Long-lost body of Iran's shah possibly found by heritage officials

A placard with an image of Iran's deposed shah Mohammed Reza Pahlavi is seen during a rally in support of Iranian anti-government protests in Los Angeles on Jan 7, 2018.
A placard with an image of Iran's deposed shah Mohammed Reza Pahlavi is seen during a rally in support of Iranian anti-government protests in Los Angeles on Jan 7, 2018.PHOTO: REUTERS

TEHERAN (AFP) - Teheran's heritage committee said on Monday (April 23) it has found a mummified body at the site of a former shah's tomb, raising a storm of interest over whether the long-lost corpse has been rediscovered.

After the 1979 revolution, the newly installed Islamic authorities did their best to erase any memories of the Pahlavi monarchy they had overthrown.

This included destroying the enormous tomb in south Teheran of Reza Shah Pahlavi, the military strongman who seized control of the country in the 1920s and abdicated in favour of his son in 1941 under pressure from the British.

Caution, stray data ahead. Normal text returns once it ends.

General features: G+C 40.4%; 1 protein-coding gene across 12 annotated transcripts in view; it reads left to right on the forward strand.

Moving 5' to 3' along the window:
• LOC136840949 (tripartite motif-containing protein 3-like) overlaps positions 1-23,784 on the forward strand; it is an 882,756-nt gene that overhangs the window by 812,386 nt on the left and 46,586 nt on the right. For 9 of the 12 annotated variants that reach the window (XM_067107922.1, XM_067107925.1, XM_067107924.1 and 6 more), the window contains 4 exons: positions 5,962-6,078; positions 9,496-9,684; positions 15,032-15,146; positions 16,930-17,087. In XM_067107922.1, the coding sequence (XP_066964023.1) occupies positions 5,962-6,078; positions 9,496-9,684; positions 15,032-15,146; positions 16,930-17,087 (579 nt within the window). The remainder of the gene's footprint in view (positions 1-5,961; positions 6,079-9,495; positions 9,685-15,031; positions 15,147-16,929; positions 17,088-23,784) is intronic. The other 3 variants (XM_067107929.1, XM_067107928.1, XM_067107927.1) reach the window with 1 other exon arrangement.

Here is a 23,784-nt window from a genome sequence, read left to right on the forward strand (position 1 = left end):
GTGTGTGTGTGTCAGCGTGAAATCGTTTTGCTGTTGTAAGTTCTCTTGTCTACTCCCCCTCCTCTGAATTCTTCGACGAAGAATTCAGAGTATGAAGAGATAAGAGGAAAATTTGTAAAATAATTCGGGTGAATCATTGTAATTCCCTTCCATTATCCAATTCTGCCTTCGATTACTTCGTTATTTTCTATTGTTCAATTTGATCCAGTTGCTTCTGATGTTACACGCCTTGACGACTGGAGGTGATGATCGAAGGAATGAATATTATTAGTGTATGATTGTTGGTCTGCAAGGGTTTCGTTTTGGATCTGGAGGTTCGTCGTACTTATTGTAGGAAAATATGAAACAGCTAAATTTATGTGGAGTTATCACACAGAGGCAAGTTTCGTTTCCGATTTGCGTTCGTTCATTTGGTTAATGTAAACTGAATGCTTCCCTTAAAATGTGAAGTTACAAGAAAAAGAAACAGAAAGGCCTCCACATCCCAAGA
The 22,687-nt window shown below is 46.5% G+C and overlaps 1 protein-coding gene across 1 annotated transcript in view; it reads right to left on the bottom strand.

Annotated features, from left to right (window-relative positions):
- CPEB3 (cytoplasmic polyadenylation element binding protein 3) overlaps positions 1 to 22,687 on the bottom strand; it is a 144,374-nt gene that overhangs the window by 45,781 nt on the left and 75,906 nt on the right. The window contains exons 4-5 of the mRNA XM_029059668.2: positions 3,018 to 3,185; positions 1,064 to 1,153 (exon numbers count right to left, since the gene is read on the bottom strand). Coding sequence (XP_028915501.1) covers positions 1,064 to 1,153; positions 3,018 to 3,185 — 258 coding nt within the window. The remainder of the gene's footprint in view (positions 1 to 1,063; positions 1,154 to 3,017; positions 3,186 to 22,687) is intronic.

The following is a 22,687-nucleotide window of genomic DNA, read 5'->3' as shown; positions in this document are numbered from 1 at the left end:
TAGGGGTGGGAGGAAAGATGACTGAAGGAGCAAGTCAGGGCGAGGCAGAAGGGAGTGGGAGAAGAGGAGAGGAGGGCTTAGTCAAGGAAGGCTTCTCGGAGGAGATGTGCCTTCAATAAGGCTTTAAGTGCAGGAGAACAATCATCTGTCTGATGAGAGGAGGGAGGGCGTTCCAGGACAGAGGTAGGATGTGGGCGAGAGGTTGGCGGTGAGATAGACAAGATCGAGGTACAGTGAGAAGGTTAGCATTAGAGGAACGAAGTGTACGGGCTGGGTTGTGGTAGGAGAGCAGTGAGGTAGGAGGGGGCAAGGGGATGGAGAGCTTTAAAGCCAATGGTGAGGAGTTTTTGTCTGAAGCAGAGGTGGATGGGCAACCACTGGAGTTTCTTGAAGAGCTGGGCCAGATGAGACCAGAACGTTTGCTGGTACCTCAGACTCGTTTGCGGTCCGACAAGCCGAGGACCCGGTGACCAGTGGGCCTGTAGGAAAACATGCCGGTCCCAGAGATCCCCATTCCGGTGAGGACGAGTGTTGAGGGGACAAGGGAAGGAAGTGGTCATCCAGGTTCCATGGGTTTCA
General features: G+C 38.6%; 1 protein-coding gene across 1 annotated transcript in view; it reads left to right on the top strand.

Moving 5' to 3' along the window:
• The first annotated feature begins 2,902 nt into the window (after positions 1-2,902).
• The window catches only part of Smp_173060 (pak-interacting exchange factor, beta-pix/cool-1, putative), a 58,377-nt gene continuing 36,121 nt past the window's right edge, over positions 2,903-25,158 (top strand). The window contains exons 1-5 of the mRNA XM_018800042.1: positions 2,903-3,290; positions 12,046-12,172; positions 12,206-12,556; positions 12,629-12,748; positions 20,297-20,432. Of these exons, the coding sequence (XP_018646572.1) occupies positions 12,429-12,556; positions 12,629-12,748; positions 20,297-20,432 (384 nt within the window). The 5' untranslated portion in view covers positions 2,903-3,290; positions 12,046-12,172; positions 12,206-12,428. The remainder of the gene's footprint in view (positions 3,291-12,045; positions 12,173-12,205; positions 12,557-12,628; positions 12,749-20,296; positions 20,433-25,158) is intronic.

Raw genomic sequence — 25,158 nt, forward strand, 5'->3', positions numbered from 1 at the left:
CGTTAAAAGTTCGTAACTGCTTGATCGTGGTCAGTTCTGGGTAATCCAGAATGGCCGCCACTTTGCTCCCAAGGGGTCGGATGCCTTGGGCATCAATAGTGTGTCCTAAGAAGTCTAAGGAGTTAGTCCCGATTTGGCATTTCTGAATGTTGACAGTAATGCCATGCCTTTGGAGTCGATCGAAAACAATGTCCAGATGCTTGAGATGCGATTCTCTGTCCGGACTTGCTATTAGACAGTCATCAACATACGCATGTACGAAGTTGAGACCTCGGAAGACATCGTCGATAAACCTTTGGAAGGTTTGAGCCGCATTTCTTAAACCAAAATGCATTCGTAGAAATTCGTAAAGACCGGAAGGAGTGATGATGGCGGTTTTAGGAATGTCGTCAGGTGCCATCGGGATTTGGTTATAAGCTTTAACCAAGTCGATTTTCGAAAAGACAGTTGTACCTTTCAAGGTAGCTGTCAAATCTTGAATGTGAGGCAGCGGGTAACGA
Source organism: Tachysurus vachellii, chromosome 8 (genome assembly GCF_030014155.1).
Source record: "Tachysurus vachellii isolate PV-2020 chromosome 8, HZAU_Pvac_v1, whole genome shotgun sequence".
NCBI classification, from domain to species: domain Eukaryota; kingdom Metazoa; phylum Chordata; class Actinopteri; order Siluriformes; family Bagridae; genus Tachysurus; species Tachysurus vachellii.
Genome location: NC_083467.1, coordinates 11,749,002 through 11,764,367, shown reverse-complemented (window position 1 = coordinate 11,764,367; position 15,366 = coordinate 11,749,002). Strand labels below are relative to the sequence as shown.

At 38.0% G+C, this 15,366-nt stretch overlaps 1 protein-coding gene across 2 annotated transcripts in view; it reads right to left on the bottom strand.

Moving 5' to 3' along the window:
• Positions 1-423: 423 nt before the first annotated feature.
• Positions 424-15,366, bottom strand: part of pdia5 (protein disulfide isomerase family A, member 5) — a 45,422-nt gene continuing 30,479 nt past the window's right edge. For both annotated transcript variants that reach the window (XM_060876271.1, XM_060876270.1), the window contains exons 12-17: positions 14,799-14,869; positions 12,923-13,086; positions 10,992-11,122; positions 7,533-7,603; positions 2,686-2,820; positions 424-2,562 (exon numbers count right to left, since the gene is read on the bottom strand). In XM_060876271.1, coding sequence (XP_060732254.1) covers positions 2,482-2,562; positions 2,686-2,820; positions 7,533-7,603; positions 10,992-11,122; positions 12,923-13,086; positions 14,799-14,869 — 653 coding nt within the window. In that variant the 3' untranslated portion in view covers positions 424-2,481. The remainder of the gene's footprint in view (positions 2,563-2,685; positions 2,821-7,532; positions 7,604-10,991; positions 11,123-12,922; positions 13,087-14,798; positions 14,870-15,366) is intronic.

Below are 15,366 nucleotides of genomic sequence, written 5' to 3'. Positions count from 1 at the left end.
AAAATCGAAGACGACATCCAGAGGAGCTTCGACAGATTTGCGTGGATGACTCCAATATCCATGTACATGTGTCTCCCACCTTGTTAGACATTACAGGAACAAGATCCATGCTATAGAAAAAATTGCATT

Despite efforts to uncover his corpse, it was never found.

But on Monday, the head of the Teheran council's Cultural Heritage and Tourism Committee told state news agency IRNA that a mummified body had been found at the site, during expansion work on an Islamic shrine.

Mr Hassan Khalilabadi said it was "a possibility" the body belonged to Reza Shah Pahlavi.

"This will be examined by responsible bodies," he said.

The press office of the Abdol Azim shrine, which was being renovated, said the claims were just a rumour.

"The area surrounding the shrine was previously a cemetery, so discovering a body in this area is natural," said its PR director Mostafa Ajoorloo, according to the semi-official ISNA news agency.

The issue nonetheless triggered considerable interest on social media.

"Reza Shah's mausoleum was not just destroyed, it was turned over in the hope of finding his rotten bones, to no avail. And now he has emerged himself! Oh my God!" wrote one Twitter user.

The Pahlavis are a touchy subject for Iran's clerical rulers, who worry they are increasingly popular among young people with no memory of the revolution and the former regime.

Persian nationalism, with a particular reverence for Iran's pre-Islamic civilisation, has also been resurgent.

In recent years, attempts to mark "Cyrus Day" at the tomb of ancient Persian king Cyrus the Great in southern Iran have been blocked by the authorities and organisers arrested.

Mr Reza Pahlavi, grandson to the man buried in south Teheran, has remained an opposition figure in exile and supported the mass protests that hit the country in December and January.